Wherever there was water—the upended lid of a mayonnaise jar
in the gutter, the gutter, the sober silver puddle, the frenzied lake,
the tear ducts, the dew, the beveled rain—we drank. We bent down
our lips to any inscription in the stone, to any pock or V, a dog bowl
on the porch, dimple, thimble, dent, collarbone hollow. We drank
from the palm, from the philtrum—that crease in the upper lip.
We wanted it quiet or we wanted Katrina. We sipped from the trumpet
of the honeysuckle, swallowed like circus freaks the swords of the iris
down to the hilt. We drank from your high-heeled shoes. Water
to slake the American thirst in our midbrain where the American
want was. It tasted a lot like misery dissolved in joy. We hoisted
more than one in the bedroom, at the kitchen table, on the floor,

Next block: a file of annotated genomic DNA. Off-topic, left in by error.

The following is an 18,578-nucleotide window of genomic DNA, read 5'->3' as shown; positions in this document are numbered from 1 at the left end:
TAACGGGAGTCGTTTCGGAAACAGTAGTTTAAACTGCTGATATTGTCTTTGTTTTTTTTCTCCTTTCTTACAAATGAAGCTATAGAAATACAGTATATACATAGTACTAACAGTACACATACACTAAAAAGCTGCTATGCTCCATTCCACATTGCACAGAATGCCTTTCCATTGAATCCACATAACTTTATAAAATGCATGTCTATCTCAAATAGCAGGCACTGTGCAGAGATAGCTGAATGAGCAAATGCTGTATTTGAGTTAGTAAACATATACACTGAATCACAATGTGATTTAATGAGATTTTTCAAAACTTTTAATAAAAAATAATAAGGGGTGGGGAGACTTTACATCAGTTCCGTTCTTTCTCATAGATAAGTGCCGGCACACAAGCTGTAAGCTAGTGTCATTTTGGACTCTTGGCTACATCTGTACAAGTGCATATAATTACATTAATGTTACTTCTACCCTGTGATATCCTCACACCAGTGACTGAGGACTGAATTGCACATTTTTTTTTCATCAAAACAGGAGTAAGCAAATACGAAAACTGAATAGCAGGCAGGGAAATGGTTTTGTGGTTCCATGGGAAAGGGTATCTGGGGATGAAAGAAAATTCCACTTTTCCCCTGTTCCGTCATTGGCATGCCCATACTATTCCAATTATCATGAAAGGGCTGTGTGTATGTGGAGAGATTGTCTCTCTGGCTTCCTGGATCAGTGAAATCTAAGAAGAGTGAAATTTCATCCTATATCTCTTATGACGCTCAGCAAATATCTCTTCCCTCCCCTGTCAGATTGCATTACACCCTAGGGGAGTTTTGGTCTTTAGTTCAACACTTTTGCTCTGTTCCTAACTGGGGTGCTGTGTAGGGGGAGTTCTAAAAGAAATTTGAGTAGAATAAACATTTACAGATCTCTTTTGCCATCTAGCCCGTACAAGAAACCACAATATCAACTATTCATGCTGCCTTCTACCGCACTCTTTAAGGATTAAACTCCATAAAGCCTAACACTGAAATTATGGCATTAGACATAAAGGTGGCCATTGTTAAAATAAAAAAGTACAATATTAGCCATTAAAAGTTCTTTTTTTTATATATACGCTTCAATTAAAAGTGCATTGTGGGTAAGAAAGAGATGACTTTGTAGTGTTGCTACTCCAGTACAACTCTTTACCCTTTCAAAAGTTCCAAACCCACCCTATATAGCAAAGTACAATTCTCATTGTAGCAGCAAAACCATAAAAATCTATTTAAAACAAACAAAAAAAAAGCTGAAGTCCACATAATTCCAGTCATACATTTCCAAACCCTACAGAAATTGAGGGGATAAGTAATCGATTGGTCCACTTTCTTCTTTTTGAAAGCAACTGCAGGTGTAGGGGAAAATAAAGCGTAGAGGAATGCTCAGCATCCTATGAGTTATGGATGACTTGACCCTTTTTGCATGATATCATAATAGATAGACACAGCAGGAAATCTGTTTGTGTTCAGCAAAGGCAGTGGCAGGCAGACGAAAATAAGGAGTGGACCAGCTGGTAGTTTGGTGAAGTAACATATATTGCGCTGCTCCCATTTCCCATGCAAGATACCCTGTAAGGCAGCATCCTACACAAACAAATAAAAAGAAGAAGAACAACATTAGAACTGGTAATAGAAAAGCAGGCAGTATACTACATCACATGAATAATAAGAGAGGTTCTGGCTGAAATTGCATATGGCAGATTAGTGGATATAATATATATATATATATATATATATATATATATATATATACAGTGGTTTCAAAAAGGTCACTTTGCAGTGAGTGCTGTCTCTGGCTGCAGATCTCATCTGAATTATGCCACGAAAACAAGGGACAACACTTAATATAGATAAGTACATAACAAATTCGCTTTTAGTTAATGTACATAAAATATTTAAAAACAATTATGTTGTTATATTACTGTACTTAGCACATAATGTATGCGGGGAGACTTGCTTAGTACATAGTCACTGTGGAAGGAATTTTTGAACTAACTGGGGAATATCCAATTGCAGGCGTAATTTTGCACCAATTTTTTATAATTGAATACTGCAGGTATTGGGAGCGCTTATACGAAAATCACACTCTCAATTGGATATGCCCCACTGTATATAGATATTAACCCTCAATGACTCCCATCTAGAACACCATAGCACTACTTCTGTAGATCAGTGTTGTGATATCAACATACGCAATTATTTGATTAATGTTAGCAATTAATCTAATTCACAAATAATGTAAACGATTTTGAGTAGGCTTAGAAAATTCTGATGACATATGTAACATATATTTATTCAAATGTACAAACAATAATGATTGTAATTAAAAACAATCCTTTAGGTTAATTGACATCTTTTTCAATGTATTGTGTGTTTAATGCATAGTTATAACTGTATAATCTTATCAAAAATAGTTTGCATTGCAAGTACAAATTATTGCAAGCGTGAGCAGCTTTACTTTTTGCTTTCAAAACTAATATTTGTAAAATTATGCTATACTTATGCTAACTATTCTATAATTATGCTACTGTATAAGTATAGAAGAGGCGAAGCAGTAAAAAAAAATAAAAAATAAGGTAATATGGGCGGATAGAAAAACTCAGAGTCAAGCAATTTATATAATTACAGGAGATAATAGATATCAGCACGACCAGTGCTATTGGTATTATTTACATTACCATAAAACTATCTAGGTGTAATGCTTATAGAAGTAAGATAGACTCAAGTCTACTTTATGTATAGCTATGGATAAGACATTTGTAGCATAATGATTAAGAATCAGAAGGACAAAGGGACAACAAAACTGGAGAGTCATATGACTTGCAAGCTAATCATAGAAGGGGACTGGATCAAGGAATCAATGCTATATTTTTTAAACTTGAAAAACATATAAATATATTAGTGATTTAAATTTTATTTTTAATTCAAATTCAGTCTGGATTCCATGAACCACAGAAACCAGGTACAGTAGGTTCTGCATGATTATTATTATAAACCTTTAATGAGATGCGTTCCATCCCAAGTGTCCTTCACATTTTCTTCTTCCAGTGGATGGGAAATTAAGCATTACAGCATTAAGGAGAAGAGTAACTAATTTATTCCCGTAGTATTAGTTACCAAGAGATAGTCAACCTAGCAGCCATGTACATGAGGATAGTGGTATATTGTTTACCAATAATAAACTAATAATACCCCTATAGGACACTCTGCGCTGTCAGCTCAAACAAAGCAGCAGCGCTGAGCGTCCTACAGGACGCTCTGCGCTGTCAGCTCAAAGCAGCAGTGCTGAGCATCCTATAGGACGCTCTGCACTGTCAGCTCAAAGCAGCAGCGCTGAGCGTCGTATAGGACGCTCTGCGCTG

over the sink, in the parking lot of the convenience store—
our gills fanning a flame we couldn't put out. From the bubbler,
the canteen, the sippy cup, from the pool of ink, we drank.
Given our affliction anything could be juiced—a car, a daughter.
(The art of juicing isn't hard to master.) In the wider-than-the-sky
brain, there is a larger-than-yourself mouth that fastens around you
like a lover, but a brutal, stupid lover, and here comes one now
who can reach inside you to the source of terror and pleasure,
under the ribs: Adam fetching a woman: that's how it felt.
(It wasn't a disaster.) None of us had milk for the other,
mammals that we were. We were soft skulled creatures
who cried when our ball fell down the storm sewer.
We could hear but we could not touch the fluency—
could not drink or drown, had to free ourselves
from ourselves using only our mouths.